I also had a Chinese Water Dragon for a year and a half, but when the ice storm went through IA and cut the electricity he died because it was too cold. It really makes me sad that I could have a pet for so long and then loose him in a matter of hours. I even bought hot pads for him but it was just too stinkin cold in our apartment The water dragon was an awesome pet, he had a lot of personality and you could actually tell he was happy to see you when you went over to his chage. I had also bought him a lizard leash and would take him places. He just loved sitting on the dash board of my car and looking at things as we drove by!

ps, the chinese dragon gets to be 3-5 feet. Mine reached about 3.5! They are not aggressive whats so ever, but like most lizards you run the risk of a broken, or detached tail.
post #11 of 14
Quote:
Originally Posted by Arlyn View Post
I think the best beginner herps would be house geckos, anoles, or grass snakes.
House geckos would take general arboreal gecko care, but unlike a leo they're not a species that a person can really interact with. The anoles, believe it or not for a tiny 3-4 dollar lizard, will easily cost $100+ for a proper set up. They would need proper humidity and uvb lighting (something most geckos can go without). Also, anoles, with their small size and temperaments tend to be extremely flighty. And there's the fact that these two species are almost always wild caught - this mandates a vet visit for at least worming.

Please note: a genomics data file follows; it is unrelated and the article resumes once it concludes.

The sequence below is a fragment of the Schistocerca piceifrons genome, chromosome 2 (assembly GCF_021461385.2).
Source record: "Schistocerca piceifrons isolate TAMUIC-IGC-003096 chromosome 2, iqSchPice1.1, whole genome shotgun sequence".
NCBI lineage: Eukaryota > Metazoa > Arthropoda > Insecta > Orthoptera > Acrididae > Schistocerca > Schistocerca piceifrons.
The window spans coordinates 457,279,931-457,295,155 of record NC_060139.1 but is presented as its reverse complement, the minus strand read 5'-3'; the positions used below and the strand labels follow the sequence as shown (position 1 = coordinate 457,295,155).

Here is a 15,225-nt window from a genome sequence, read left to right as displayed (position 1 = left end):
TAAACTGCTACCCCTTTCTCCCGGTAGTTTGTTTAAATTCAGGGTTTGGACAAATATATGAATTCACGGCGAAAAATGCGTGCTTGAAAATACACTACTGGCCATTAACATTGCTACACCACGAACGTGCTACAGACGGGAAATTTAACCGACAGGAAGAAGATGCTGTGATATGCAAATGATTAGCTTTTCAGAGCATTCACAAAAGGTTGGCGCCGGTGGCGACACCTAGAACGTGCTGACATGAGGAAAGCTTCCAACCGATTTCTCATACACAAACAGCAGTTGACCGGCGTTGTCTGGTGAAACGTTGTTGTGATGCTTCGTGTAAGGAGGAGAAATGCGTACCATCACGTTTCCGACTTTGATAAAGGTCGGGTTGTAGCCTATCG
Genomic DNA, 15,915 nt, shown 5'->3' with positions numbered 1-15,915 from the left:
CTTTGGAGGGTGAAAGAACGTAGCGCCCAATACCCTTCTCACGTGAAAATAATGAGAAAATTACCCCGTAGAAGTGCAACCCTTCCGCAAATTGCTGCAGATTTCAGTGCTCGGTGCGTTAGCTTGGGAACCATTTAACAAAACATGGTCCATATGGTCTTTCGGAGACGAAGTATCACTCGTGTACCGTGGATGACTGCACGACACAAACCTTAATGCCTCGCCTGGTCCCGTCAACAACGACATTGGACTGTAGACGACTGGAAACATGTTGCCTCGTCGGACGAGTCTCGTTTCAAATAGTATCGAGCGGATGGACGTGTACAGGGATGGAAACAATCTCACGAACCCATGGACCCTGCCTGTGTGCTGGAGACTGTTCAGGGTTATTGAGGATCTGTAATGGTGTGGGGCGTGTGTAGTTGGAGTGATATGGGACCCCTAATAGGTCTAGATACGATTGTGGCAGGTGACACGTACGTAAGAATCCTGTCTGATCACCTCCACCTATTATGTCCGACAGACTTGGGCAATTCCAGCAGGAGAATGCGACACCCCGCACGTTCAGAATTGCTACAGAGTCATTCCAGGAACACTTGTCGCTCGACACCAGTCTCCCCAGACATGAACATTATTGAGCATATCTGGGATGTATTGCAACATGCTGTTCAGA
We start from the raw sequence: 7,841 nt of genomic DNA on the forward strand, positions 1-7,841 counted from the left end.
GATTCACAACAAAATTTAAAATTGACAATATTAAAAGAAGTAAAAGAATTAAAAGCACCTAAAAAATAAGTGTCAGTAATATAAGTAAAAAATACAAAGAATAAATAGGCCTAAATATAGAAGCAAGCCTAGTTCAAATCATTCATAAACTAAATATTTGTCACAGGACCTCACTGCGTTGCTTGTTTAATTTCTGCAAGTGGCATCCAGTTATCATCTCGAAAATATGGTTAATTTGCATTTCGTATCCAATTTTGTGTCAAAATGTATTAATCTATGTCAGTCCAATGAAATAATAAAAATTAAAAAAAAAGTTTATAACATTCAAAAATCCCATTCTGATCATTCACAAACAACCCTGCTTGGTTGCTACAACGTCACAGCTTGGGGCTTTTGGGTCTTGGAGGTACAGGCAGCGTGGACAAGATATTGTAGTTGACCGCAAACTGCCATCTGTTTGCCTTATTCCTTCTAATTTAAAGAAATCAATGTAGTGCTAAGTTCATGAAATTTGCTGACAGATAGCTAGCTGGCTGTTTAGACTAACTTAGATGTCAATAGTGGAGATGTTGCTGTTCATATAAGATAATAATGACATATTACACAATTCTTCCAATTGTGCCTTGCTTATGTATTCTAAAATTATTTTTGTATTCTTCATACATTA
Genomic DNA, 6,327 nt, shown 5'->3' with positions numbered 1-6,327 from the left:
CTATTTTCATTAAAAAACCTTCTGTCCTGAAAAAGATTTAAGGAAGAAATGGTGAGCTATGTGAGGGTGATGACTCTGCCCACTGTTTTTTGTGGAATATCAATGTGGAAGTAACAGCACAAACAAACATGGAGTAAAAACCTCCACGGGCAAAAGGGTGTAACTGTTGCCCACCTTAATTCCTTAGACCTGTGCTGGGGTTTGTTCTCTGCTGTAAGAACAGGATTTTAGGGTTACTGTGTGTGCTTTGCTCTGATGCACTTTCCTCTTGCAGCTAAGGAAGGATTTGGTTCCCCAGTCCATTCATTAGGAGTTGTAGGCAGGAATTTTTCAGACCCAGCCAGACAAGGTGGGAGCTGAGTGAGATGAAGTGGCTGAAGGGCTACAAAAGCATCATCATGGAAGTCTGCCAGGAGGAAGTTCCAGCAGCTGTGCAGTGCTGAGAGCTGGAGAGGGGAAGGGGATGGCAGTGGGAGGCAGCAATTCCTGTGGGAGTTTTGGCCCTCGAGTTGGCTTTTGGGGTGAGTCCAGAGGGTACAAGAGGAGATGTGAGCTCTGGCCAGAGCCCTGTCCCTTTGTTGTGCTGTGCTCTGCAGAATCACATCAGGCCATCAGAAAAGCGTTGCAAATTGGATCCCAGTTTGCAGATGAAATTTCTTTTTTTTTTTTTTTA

...No idea if the OP is keen on a snake.

And I do agree, leos are boring. But they're slow, sleep as much as any cat, not prone to barking at night (or whenever the mood strikes them), not typically an aggressive gecko, and most importantly - they can't climb smooth surfaces. In short, a good species if one isn't that used to handling lizards.

It's pretty much generally accepted and suggested for beginners to start out with leos, cresteds, or even corn snakes.

Quote:
Originally Posted by EnzoLeya View Post
I also had a Chinese Water Dragon for a year and a half, but when the ice storm went through IA and cut the electricity he died because it was too cold.
I'm sorry for your loss. What year was that ice storm there? Oklahoma was hit by a really bad one in 2002 that left the small town I lived in without power for more than two weeks. I lost a tokay and a leo to it. After I ran out of heat packs I was able to keep my other geckos alive by putting their cages near the furnace and heating bricks in the oven then wrapping them in towels for the lizards to lay on.
Not an experience I wish to go through again, it's extremely unsettling to be in a town that's running out of food and fuel.
post #12 of 14
3-4 Dollar lizard?
I forgot the Bahaman and Green are the most common, my first anole was a nasty temperd Knight, loved him to bits.

My first herp though was actually a Northern Curly Tail lizard.
post #13 of 14
Yeah, the knights are getting more common lately. I think I've seen those once in a store. However, still wild caught.

My first herps were actually toad tadpoles that I saved from a drying up puddle. There were about 50 of them, 43 toads made it. This was when I was around 6-7 years old.

I had green anoles too, a few years later. I was still a kid and obviously couldn't order online, so it was a pain in the butt getting insects small enough for them. They lived for about 4-6 years, since they were originally wild caught I had no idea what their age was before I got them.
Not my choice in lizards, however if there were some needing homes in the future I'd probably take them in.
post #14 of 14
Try a whites tree frog


http://www.bright.net/~a1rep/a1whitecare.html

Great for a beginner. They get to be about 4-5 inches in length. live up to 20 years. They show little fear of humans. They are realitively easy to care for & are CUTE.

Kermit the Frog was modeled after a Whites Tree frog you know (just abit of Triva for ya)